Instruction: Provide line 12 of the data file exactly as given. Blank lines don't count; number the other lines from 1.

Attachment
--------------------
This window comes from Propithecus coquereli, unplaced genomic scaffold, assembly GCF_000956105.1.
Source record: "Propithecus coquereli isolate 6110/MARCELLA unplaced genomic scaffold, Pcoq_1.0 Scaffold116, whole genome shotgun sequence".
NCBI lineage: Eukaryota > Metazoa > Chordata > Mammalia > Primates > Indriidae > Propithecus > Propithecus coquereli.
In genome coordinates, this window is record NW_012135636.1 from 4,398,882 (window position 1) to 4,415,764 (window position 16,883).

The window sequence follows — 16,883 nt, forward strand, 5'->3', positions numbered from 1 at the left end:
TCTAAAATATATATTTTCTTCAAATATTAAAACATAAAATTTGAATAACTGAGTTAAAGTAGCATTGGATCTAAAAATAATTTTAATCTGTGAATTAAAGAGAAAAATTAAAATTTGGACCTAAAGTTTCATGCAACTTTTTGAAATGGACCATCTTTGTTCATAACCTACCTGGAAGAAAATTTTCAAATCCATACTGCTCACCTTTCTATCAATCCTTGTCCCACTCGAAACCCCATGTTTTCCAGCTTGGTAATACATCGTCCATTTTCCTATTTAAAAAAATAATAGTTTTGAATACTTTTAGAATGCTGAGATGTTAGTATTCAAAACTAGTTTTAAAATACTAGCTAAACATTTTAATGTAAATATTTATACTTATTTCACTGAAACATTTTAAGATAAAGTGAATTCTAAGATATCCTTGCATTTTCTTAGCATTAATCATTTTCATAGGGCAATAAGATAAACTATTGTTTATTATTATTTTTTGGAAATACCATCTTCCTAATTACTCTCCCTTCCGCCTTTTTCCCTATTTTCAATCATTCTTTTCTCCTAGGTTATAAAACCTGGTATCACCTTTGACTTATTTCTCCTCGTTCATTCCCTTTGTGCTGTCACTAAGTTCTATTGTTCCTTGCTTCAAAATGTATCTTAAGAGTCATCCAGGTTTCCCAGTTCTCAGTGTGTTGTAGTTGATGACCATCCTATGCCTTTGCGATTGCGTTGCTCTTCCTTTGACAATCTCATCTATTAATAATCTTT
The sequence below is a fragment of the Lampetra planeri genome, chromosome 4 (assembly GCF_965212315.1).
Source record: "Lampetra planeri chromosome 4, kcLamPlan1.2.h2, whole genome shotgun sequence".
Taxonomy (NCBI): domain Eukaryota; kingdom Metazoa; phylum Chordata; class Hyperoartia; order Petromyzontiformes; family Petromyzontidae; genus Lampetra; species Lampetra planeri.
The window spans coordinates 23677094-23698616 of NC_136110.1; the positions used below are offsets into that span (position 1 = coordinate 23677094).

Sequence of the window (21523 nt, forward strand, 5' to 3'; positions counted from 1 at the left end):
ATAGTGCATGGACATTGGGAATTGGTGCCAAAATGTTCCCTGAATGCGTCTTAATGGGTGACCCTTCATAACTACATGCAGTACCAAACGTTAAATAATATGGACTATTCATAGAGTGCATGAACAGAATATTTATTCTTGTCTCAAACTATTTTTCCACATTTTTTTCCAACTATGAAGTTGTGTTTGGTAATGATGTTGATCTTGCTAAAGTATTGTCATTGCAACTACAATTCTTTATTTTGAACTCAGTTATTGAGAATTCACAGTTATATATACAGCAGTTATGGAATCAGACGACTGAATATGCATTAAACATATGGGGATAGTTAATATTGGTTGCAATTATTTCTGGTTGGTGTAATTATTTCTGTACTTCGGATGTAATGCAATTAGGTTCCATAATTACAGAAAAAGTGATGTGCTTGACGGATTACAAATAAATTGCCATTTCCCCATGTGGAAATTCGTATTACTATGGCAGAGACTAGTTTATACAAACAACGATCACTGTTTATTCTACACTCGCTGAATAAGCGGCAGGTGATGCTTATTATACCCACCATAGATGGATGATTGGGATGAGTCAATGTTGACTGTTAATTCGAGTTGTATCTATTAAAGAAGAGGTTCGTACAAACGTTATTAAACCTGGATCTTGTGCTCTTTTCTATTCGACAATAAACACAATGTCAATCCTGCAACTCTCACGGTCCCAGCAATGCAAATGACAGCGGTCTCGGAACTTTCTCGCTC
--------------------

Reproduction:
ATAGTGCATGGACATTGGGAATTGGTGCCAAAATGTTCCCTGAATGCGTCTTAATGGGTGACCCTTCATAACTACATGCAGTACCAAACGTTAAATAATATGGACTATTCATAGAGTGCATGAACAGAATATTTATTCTTGTCTCAAACTATTTTTCCACATTTTTTTCCAACTATGAAGTTGTGTTTGGTAATGATGTTGATCTTGCTAAAGTATTGTCATTGCAACTACAATTCTTTATTTTGAACTCAGTTATTGAGAATTCACAGTTATATATACAGCAGTTATGGAATCAGACGACTGAATATGCATTAAACATATGGGGATAGTTAATATTGGTTGCAATTATTTCTGGTTGGTGTAATTATTTCTGTACTTCGGATGTAATGCAATTAGGTTCCATAATTACAGAAAAAGTGATGTGCTTGACGGATTACAAATAAATTGCCATTTCCCCATGTGGAAATTCGTATTACTATGGCAGAGACTAGTTTATACAAACAACGATCACTGTTTATTCTACACTCGCTGAATAAGCGGCAGGTGATGCTTATTATACCCACCATAGATGGATGATTGGGATGAGTCAATGTTGACTGTTAATTCGAGTTGTATCTATTAAAGAAGAGGTTCGTACAAACGTTATTAAACCTGGATCTTGTGCTCTTTTCTATTCGACAATAAACACAATGTCAATCCTGCAACTCTCACGGTCCCAGCAATGCAAATGACAGCGGTCTCGGAACTTTCTCGCTC